Rogers bought the Jays 20 years ago for US$137-million. Since arriving three years ago, chief executive Joe Natale has frequently talked about raising money or restructuring Rogers with steps that force investors to recognize the value of its holdings.

The Rogers Centre and the Jays are now worth at least US$1.6-billion, according to analyst Adam Shine at National Bank Financial, while the company has a stake in Toronto Maple Leafs and Raptors parent Maple Leaf Sports & Entertainment worth US$1.9-billion.

“What does the market think about these investments? Nothing,” Mr. Shine said in a report. “Rogers either gets no credit or a materially discounted consideration for these assets.”

Redeveloping the Rogers Centre would allow the company to potentially make more money from its real estate holding at a time when it is spending $2.8-billion annually to upgrade its internet and cable networks and roll out 5G telecom services.

One source familiar with the partnership between Rogers and Brookfield said one option under discussion is the telecom company will put up its lease on the stadium, while Brookfield shoulders development costs. Rebuilding the stadium is expected to play out over five to eight years.

Toronto-based Brookfield is one of the world’s largest real estate owners, with US$108-billion invested in office buildings and shopping malls. The company has a track record for repurposing urban properties. In midtown New York, Brookfield created a seven-acre site by covering railway lines with a concrete platform, then building four office towers and two acres of public space. That US$5-billion investment, called Manhattan West, is now worth more than US$8.6-billion.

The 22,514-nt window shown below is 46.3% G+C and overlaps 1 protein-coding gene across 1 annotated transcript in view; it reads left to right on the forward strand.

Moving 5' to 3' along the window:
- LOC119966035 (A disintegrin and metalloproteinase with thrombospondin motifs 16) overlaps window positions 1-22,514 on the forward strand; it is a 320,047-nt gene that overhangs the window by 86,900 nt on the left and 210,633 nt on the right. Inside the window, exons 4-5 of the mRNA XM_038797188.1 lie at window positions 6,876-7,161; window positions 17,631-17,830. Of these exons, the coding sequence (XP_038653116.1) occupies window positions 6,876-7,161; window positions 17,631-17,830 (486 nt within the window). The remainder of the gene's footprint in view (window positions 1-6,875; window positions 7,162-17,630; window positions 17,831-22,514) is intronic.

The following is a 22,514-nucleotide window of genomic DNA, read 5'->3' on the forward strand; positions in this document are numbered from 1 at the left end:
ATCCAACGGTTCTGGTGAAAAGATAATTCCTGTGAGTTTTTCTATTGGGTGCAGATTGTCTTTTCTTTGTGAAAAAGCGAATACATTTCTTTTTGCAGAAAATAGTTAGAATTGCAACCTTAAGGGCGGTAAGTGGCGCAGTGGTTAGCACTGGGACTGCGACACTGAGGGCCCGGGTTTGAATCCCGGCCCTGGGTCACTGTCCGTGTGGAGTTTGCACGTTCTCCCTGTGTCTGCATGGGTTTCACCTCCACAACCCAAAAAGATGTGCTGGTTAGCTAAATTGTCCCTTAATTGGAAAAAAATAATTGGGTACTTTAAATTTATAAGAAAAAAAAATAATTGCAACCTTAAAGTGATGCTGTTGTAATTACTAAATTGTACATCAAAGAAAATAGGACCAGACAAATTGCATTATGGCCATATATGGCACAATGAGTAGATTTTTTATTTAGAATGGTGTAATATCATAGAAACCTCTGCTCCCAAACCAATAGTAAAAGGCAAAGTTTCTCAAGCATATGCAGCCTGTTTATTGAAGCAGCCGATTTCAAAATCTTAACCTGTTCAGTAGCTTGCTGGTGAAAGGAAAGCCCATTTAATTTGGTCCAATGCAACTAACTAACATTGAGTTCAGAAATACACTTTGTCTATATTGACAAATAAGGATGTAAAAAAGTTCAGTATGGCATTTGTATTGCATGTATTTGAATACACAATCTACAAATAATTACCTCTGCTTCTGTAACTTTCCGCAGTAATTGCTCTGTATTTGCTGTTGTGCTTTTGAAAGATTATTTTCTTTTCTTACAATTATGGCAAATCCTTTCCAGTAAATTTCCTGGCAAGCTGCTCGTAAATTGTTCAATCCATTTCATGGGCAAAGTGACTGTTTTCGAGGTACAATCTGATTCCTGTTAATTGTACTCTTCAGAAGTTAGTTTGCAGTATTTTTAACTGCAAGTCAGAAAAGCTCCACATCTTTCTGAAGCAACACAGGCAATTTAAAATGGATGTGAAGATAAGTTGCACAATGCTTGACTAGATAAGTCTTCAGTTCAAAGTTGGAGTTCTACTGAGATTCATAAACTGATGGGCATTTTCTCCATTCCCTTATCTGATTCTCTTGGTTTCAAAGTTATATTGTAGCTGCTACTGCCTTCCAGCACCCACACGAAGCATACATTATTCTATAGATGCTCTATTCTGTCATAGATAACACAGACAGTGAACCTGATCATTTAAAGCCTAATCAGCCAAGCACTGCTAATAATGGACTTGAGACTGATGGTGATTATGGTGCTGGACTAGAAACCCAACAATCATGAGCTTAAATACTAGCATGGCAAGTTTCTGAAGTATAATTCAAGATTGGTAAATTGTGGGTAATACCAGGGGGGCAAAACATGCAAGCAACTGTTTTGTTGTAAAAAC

After the Rogers Centre was built on former rail yards, Toronto’s downtown expanded to the west, and now surrounds the facility. The stadium is close to a convention centre, hotels, an aquarium and several condo towers. The stadium is also next to a former railway roundhouse that is now a national historic site, complicating redevelopment plans.

Four years ago, Toronto City Council voted to move forward with Rail Deck Park, a potential 20-acre public space created by covering railway tracks north of the Rogers Centre. In a news release, the city said the $1.66-billion project is meant to “unite surrounding visitor attractions (Rogers Centre, the CN Tower, Ripley’s Aquarium, Fort York, The Bentway) into a major destination district.” Last year, developer Oxford Properties launched a $3.5-billion, four-tower project just north of the stadium and the planned Rail Deck Park.

The Rogers Centre is considered the last in a generation of multiuse concrete stadiums with artificial turf. In recent years, Jays executives have complained that the facility is aging poorly. Shortly after the Rogers Centre opened, the Baltimore Orioles club built Camden Yards, a retro ballpark with natural grass. Since then, new stadiums in cities such as Atlanta, Pittsburgh and Arlington, Tex., have echoed Camden Yard’s fan-friendly design.


In Photos: Rogers Centre through the years

  • Fireworks burst over SkyDome in Toronto on its opening day, June 3, 1989.The Globe and Mail